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Skip Davenport

LOCKHEED YMC-130H "HERCULES" "CREDIBLE SPORT"

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That bird is in a sad state right now. She's been out in the weather for years, they've been canning parts for years, she's dirty and starting to show neglect.

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The condition in that particular photo makes the acft look very good...it looks horrible now and is a disgrace to the museum in it's current condition, especially since it is located at WR-ALC, the home to c-130 Depot. Not sure what the future holds for it but maybe an onrush of complaints to the museum from the webpage might encourage them to expedite the refurbishment of this historic aircraft. Can also contact Col (ret) Ken Emery, the curator.

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She's been sitting in the hot humid GA sunshine with little or no TLC for roughly 30 years. She can't be in much better condition that the embargo'd Iranian birds up the road at Lockheed are.

I saw her 20 years ago, and she was getting "tough" back then.

A sad sight..

Frank C.

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I would imagine its condition is due to financial constraints. I wonder how much money they need to restore her. We have over 3,000 members. Ya'll think we could help? If someone has a good contact; I'll make the call.

--Casey

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I've talked to several people at the museum in hopes of getting her back in good condition, but keep getting told that it's not a priority. I even volunteered to work on her at least get a little TLC done, but was told you had to have a A&P to work on museum aircraft (Which is funny, you don't need one here to work on the ones flying) I live about ten minutes away if you need me to go talk to someone, I'd love to get in on fixing her up. Can't do much financially, but I have tools and some leave I can take.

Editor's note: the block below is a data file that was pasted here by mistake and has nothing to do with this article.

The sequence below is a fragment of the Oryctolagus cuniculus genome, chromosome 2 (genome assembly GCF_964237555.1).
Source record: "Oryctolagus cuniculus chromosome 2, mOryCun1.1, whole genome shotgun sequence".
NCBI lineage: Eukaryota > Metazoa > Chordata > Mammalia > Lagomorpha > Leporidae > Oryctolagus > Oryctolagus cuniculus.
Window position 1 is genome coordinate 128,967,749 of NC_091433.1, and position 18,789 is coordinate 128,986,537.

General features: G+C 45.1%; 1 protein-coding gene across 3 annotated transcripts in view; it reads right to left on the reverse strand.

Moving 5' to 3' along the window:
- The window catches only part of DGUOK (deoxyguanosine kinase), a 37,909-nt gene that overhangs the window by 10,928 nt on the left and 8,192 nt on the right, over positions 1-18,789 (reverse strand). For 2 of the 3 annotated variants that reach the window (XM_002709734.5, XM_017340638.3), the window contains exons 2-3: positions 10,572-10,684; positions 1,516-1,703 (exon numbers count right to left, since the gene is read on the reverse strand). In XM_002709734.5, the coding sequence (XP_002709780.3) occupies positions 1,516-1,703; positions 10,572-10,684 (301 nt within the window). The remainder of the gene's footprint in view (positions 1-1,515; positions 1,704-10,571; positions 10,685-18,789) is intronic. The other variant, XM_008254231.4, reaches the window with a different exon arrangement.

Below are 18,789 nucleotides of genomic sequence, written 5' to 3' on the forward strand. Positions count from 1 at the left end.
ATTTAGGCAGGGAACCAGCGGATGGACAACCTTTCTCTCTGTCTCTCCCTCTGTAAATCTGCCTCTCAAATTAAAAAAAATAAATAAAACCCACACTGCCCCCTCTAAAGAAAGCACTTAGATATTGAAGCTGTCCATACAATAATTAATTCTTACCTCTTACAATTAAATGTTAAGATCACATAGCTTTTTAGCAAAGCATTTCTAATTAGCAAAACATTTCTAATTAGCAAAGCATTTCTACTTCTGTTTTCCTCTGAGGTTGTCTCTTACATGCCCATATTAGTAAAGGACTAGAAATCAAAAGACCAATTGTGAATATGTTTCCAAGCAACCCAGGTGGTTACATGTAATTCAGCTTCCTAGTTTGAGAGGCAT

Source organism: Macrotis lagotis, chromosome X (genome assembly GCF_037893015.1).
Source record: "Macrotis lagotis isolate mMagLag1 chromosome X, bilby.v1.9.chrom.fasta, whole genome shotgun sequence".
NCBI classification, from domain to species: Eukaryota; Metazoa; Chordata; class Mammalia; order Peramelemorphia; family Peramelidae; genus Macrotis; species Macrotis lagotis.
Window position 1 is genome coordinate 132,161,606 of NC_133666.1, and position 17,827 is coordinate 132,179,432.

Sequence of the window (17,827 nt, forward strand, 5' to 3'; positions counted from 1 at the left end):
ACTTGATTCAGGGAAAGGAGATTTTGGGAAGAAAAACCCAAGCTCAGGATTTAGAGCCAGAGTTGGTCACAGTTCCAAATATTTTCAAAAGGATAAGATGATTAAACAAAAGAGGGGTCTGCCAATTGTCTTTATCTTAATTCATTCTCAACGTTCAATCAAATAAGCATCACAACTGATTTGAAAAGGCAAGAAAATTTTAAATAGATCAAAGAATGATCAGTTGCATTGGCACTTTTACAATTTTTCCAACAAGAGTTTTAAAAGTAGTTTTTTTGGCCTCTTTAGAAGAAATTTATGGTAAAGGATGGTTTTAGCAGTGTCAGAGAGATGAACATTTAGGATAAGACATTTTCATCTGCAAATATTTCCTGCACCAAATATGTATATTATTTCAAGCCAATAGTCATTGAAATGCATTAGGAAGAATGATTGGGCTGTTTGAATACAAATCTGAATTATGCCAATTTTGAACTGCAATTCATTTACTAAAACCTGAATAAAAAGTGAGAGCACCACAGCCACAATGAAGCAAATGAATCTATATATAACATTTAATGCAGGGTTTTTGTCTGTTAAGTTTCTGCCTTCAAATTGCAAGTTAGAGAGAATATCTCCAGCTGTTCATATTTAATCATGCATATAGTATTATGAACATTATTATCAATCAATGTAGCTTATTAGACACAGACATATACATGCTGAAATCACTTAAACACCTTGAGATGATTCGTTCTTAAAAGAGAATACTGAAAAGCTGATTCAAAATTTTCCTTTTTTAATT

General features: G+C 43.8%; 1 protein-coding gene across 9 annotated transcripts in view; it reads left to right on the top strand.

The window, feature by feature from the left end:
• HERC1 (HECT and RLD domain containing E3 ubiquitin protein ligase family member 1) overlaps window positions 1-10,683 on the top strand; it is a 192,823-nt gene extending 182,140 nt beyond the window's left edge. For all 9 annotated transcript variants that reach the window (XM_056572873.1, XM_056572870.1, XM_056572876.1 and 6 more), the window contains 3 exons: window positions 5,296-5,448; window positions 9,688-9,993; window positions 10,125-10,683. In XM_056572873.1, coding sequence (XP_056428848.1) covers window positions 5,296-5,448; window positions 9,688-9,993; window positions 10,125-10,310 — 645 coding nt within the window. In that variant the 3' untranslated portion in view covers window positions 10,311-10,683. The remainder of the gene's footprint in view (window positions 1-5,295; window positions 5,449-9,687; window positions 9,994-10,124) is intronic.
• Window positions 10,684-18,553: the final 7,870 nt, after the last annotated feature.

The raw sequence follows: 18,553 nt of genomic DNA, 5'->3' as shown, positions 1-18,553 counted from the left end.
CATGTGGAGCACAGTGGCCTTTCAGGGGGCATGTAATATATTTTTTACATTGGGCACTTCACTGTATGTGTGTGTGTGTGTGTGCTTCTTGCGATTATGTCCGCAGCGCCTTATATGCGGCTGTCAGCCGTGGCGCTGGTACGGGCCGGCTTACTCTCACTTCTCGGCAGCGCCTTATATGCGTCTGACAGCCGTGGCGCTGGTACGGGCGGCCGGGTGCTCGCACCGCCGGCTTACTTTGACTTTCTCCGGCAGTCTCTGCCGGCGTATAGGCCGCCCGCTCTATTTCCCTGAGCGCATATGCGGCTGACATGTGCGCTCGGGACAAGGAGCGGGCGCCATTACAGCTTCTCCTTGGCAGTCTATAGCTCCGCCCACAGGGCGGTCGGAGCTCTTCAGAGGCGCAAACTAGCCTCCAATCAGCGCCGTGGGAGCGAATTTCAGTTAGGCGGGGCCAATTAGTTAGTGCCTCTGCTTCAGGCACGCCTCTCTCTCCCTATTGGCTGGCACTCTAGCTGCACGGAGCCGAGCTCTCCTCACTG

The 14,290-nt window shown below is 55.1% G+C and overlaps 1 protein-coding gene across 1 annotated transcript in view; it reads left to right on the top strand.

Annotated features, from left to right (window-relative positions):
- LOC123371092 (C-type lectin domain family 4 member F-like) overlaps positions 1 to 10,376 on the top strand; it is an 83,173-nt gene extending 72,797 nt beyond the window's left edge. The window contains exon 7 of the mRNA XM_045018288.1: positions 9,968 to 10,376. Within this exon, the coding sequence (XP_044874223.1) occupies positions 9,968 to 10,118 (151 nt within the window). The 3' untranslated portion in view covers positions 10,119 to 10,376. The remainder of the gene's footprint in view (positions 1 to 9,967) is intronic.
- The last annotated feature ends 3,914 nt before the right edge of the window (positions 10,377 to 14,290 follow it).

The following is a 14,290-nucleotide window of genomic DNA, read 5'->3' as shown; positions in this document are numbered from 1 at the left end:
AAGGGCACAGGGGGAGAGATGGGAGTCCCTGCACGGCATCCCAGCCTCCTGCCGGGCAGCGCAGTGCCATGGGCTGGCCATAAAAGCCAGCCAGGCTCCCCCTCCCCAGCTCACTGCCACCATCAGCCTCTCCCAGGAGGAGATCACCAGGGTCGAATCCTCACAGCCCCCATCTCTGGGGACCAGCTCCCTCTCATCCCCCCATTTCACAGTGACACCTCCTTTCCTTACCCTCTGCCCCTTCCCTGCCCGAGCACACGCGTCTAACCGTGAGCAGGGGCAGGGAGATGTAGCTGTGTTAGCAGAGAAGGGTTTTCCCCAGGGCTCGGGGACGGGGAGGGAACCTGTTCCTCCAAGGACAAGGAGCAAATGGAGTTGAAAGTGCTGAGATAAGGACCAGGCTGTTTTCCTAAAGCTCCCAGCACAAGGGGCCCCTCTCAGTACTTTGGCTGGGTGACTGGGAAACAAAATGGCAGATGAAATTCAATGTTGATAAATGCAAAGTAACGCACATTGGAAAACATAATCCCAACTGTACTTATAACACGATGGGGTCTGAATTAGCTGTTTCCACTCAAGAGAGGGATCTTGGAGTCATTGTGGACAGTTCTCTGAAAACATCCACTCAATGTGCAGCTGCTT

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I've talked to several people at the museum in hopes of getting her back in good condition, but keep getting told that it's not a priority. I even volunteered to work on her at least get a little TLC done, but was told you had to have a A&P to work on museum aircraft (Which is funny, you don't need one here to work on the ones flying) I live about ten minutes away if you need me to go talk to someone, I'd love to get in on fixing her up. Can't do much financially, but I have tools and some leave I can take.

I was told at the AMC Museum at Dover AFB that nothing was required to work on the airframes there since they are static and would never fly again.

I volunteered to work on 69-6580 after it was retired there. I was it's Crew Chief when the interior/exterior paint schemes were changing and had to follow it thru refurb. I think it was the second one at Pope to have both inside and outside done at the same time.

--Jerry Fenwick

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Received this message through the "Contact Us" link.

Your posts must have really shamed Ken Emory . He has asked to have the aircraft cut-up and to replace it with a retiring C-130E. There must be someone out there willing to find it a new home?

I for one think that it would be a shame to cut up such a historicaly signifigant acft. I would still like to rally the troops and attempt to save her.

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I guess it would depend on how much American history means to All Americans (both Young & Old...)...Specifically, Credible Sport is a part of our history that very few Americans have a clue about: Operation Eagleclaw...If Credible Sport had been viable there would not have been a Desert One and the loss of 8 Americans while trying to save the 60 or so American Hostages may not have happened...I believe Credible Sport was to land at the Soccer Field much closer to where the American Hostages where being held, at least at one point...I think that it's a sad state of affairs that Credible Sport is sitting rusting in a field someplace... Just ask most anyone what Desert One was...Most people think that it's something that happened during the first Iraq war...Sad isn't it...